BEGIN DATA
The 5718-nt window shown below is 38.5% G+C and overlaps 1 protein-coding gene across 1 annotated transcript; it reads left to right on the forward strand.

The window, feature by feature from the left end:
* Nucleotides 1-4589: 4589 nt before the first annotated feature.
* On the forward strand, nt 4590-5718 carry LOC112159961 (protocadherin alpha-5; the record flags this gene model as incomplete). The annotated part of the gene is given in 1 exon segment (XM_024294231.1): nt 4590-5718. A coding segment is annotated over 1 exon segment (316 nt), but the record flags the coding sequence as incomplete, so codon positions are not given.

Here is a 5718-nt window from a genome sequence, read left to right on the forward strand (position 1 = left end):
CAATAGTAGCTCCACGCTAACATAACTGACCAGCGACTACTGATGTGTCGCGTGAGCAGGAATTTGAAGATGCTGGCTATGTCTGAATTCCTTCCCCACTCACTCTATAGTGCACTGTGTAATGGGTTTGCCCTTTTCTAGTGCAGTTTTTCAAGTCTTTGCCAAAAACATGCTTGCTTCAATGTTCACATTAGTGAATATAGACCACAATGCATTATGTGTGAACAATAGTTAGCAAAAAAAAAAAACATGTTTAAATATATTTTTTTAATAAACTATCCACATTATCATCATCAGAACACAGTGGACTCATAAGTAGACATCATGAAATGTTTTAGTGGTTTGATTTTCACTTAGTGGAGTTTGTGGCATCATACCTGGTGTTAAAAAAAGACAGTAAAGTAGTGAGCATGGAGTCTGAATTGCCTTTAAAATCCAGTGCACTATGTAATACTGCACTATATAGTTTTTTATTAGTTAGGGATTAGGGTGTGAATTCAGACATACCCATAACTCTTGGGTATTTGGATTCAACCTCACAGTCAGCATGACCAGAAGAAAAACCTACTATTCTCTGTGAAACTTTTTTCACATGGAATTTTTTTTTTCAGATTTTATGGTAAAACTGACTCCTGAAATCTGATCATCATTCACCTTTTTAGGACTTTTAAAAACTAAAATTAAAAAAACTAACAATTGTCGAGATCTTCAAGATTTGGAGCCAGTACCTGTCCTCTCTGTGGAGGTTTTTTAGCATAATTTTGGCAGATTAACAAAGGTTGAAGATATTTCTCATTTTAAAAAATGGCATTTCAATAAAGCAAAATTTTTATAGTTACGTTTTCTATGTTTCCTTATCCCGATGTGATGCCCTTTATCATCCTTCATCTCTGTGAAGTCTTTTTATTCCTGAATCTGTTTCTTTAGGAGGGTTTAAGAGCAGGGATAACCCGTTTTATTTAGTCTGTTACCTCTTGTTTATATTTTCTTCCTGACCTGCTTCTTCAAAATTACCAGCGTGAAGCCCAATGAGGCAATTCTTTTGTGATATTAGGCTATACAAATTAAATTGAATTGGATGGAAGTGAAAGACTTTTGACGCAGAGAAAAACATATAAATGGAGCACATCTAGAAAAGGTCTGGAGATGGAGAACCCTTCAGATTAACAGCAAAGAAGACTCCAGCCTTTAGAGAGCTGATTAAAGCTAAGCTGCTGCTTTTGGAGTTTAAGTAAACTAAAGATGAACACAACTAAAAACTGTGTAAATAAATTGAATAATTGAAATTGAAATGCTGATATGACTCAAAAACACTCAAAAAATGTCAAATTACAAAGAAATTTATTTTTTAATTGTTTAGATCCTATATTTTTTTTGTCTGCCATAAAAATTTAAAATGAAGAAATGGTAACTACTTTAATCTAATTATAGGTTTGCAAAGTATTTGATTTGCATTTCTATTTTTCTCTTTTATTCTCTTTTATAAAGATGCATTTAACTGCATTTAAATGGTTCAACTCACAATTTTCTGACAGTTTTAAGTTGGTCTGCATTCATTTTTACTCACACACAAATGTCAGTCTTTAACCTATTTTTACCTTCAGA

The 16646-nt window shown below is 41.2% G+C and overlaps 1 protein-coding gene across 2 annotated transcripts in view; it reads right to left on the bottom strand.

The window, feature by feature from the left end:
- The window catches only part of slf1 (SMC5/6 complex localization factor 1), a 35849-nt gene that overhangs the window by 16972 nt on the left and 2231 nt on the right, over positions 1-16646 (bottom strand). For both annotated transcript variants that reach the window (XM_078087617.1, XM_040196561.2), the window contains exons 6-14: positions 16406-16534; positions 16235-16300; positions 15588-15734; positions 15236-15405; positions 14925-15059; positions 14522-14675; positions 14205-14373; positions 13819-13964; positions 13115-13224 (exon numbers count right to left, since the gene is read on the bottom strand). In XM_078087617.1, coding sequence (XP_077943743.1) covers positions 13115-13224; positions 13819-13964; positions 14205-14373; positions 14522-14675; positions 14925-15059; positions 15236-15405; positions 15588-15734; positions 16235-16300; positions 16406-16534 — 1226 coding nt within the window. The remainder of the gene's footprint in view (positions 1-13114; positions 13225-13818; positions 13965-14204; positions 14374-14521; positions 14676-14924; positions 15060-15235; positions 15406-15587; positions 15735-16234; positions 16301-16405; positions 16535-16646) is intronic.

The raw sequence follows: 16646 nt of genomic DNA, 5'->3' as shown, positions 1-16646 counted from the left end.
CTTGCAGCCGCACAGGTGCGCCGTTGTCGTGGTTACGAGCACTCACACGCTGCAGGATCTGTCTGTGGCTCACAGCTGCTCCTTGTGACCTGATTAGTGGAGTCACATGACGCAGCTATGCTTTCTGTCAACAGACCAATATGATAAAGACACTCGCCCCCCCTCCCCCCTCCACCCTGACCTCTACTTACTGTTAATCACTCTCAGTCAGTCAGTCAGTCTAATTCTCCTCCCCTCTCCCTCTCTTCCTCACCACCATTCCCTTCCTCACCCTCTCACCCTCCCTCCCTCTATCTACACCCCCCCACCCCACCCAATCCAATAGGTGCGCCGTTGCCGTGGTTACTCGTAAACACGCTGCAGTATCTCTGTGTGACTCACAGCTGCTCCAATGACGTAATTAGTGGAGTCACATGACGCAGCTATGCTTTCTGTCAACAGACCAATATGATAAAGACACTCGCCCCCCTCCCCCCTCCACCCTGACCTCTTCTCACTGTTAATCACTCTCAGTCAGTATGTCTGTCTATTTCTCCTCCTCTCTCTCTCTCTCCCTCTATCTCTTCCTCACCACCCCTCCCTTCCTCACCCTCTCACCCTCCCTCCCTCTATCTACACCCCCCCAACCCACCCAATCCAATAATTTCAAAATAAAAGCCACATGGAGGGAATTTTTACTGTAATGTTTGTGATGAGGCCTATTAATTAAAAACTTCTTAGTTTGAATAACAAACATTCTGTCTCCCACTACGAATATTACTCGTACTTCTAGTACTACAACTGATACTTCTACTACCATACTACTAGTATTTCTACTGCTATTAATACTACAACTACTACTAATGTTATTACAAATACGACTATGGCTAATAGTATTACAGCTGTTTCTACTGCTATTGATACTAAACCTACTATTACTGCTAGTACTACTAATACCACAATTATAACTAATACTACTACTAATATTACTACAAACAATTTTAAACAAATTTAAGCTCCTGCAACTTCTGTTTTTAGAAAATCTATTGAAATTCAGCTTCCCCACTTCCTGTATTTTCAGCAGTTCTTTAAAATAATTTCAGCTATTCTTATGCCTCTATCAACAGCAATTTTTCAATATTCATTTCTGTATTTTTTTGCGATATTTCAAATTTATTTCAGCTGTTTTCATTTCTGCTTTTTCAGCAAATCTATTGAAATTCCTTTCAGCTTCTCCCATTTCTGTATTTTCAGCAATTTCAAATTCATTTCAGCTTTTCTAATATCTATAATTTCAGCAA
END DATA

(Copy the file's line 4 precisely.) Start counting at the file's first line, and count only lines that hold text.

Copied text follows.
* On the forward strand, nt 4590-5718 carry LOC112159961 (protocadherin alpha-5; the record flags this gene model as incomplete). The annotated part of the gene is given in 1 exon segment (XM_024294231.1): nt 4590-5718. A coding segment is annotated over 1 exon segment (316 nt), but the record flags the coding sequence as incomplete, so codon positions are not given.